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Data Quick Start

Data APIs Quick Start

Follow along with the completed demo on stackblitz.

This guide is intended for people with some experience with React Router v6 already. If you are brand new to React Router, you will probably want to review the normal Quick Start first.

React Router v6.4 introduces all of the data abstractions from Remix for React Router SPAs. Now you can keep your UI and your data in sync with the URL automatically.

Installation

The new Data APIs are available on the next tag:

npm install react-router-dom@next

Configuring Routes

Configuring routes is the same, except you need to use DataBrowserRouter to enable the data APIs. note you no longer render <Routes> either, just <Route>.

It's important to render DataBrowserRouter at the top of the React tree.

import "./index.css";
import React from "react";
import { createRoot } from "react-dom/client";
import { DataBrowserRouter, Route } from "react-router-dom";
import Root from "./routes/root";

createRoot(document.getElementById("root")).render(
  <DataBrowserRouter>
    <Route path="/" element={<Root />} />
  </DataBrowserRouter>
);

Let's check out our root route:

import { Outlet } from "react-router-dom";

export default function Root() {
  return (
    <div>
      <h1>Notes!</h1>
      <Outlet />
    </div>
  );
}

Data Loading

Now that we have a router in place, we can add loaders to our routes to provide data to components.

First we'll export a loader from the root route and then access the data with useLoaderData.

import { useLoaderData, Link } from "react-router-dom";

export async function loader() {
  return [
    {
      id: "abc",
      title: "Fake Note",
      content: "We'll replace this with real data soon",
    },
  ];
}

export default function Root() {
  const notes = useLoaderData();

  return (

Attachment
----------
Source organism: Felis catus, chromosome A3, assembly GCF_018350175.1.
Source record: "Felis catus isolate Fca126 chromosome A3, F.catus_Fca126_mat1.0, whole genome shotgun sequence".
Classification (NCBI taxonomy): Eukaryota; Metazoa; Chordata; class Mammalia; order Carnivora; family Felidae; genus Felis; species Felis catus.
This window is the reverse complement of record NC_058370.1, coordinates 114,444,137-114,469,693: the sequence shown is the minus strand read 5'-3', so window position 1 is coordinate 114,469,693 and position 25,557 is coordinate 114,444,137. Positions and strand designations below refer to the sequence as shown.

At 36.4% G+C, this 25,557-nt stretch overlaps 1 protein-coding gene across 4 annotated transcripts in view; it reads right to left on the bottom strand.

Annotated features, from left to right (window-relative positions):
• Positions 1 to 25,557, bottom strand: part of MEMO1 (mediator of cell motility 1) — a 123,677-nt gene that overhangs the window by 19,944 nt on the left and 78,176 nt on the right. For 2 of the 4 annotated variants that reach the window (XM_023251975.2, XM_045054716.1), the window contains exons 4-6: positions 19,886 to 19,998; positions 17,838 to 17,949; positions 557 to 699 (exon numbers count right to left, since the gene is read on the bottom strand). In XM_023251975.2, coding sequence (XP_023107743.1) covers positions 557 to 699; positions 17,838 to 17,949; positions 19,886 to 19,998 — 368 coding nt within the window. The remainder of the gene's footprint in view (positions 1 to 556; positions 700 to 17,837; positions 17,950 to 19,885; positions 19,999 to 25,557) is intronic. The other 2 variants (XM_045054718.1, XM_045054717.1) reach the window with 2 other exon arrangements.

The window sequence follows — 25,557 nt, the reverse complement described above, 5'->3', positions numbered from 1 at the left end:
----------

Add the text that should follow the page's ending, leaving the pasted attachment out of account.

<div>
      {notes.map((note) => (
        <div key={note.id}>
          <Link to={`/note/${note.id}`}>{note.title}</Link>
        </div>
      ))}
      <Outlet />
    </div>
  );
}

Next we add the loader to the route config:

// ...
import Root, { loader as rootLoader } from "./routes/root";

createRoot(document.getElementById("root")).render(
  <DataBrowserRouter>
    <Route
      path="/"
      element={<Root />}
      loader={rootLoader}
    />
  </DataBrowserRouter>
);

Feel free to add some styles, we're just getting the data on the page here πŸ˜‹.

If you're coding along with this, you'll want to copy paste our data model into notes.js.

View data model code
npm install localforage
import localforage from "localforage";

export async function getNotes() {
  let notes = await localforage.getItem("notes");
  if (!notes) notes = [];
  return notes;
}

export async function createNote({ title, content }) {
  let id = Math.random().toString(36).substring(2, 9);
  let note = { id, title, content };
  let notes = await getNotes();
  notes.unshift(note);
  await set(notes);
  return note;
}

export async function getNote(id) {
  let notes = await localforage.getItem("notes");
  let note = notes.find((note) => note.id === id);
  return note ?? null;
}

export async function deleteNote(id) {
  let notes = await localforage.getItem("notes");
  let index = notes.findIndex((note) => note.id === id);
  if (index > -1) {
    notes.splice(index, 1);
    await set(notes);
    return true;
  }
  return false;
}

function set(notes) {
  return localforage.setItem("notes", notes);
}

With our real data in place, we can change our root loader to use it:

import { useLoaderData, Link } from "react-router-dom";
import { getNotes } from "../notes";

export async function loader() {
  return getNotes();
}

export default function Root() {
  // ...
}

But now we have an empty page. It's time for a form.

Data Mutations

In order to create new notes, we'll create a form and add it to a route at "/new".

import { Form } from "react-router-dom";

export default function NewNote() {
  return (
    <Form method="post">
      <p>
        <label>
          Title
          <br />
          <input type="text" name="title" />
        </label>
      </p>
      <p>
        <label htmlFor="content">Content</label>
        <br />
        <textarea
          id="content"
          name="content"
          rows="10"
          cols="30"
        />
      </p>
      <p>
        <button type="submit">Save</button>
      </p>
    </Form>
  );
}

Next add the page to our route config. We'll make it a child of the root so that the root layout renders around it.